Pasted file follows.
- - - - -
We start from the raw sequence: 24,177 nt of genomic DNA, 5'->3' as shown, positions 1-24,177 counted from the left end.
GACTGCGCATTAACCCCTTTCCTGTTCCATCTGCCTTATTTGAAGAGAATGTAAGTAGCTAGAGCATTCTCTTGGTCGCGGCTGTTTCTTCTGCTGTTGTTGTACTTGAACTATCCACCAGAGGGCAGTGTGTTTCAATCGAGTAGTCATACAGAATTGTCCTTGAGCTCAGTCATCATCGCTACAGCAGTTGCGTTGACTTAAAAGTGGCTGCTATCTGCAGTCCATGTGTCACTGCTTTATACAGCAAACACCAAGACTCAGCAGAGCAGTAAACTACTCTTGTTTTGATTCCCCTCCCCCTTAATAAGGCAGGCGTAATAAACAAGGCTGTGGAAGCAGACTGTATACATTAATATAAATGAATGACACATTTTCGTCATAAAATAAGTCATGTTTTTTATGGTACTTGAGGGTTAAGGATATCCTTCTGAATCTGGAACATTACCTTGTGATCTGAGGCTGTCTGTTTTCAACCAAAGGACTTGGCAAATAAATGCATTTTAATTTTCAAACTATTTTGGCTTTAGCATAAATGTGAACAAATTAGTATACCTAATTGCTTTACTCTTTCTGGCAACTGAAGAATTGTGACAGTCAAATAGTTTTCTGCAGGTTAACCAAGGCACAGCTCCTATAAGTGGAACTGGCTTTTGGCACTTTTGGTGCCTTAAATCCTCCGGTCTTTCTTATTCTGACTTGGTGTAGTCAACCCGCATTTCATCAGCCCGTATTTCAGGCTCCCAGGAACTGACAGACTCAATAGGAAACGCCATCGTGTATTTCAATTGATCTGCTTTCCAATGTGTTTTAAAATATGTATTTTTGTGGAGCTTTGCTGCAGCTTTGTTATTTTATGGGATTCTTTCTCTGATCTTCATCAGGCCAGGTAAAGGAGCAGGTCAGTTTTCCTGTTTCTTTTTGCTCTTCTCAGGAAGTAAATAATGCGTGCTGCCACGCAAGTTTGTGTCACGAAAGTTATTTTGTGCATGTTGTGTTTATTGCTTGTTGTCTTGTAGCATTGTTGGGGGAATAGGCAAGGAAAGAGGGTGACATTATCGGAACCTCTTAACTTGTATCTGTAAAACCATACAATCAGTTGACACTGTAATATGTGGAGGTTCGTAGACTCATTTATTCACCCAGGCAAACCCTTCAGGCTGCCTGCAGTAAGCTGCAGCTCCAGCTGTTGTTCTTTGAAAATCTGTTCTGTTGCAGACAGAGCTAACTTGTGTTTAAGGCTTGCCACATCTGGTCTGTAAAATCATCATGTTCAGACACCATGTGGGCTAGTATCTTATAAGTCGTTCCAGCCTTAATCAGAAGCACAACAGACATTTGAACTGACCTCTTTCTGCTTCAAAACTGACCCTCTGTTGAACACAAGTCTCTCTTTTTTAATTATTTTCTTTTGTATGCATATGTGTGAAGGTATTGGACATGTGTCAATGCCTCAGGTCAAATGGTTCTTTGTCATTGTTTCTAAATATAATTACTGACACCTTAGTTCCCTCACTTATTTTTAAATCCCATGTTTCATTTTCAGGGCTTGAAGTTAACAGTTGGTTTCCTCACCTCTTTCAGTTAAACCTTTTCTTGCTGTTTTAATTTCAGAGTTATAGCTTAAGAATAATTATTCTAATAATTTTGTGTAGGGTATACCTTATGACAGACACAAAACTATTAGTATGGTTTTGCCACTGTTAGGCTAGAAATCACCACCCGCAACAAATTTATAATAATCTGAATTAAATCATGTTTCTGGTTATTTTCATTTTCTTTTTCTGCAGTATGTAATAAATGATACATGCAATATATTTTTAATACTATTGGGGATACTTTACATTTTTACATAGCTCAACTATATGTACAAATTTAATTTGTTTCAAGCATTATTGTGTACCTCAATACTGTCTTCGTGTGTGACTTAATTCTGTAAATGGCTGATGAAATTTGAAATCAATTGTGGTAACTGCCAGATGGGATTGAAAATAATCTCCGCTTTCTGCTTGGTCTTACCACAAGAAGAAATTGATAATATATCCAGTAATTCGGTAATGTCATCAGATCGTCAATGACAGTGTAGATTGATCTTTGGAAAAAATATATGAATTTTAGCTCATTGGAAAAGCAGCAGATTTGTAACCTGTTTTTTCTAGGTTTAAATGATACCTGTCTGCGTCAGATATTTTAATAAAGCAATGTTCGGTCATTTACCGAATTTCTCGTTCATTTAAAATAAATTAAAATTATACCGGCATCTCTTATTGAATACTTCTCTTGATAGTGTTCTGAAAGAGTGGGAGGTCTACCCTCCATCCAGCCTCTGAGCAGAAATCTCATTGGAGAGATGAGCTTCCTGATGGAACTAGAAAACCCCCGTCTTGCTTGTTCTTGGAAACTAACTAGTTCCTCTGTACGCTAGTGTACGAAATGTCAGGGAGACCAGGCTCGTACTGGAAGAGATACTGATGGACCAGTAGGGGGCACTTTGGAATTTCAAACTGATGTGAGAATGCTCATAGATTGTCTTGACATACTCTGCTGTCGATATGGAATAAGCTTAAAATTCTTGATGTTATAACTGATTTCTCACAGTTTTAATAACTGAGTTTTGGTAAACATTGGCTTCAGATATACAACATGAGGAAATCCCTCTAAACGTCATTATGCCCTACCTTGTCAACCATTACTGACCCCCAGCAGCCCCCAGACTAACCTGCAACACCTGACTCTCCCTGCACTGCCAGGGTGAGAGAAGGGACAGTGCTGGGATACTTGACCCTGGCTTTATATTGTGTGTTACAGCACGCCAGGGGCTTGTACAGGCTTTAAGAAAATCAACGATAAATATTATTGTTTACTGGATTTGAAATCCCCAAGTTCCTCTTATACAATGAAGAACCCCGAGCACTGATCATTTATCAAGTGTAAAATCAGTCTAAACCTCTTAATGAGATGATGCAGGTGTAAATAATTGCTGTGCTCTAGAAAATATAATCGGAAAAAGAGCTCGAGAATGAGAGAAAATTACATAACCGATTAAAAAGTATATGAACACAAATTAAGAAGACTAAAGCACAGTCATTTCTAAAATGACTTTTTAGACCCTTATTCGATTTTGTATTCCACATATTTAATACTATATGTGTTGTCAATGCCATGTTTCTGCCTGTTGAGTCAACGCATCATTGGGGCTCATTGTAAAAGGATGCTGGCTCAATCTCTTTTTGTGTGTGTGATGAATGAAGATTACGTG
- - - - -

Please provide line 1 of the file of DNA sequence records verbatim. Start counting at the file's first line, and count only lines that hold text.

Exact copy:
We start from the raw sequence: 24,177 nt of genomic DNA, 5'->3' as shown, positions 1-24,177 counted from the left end.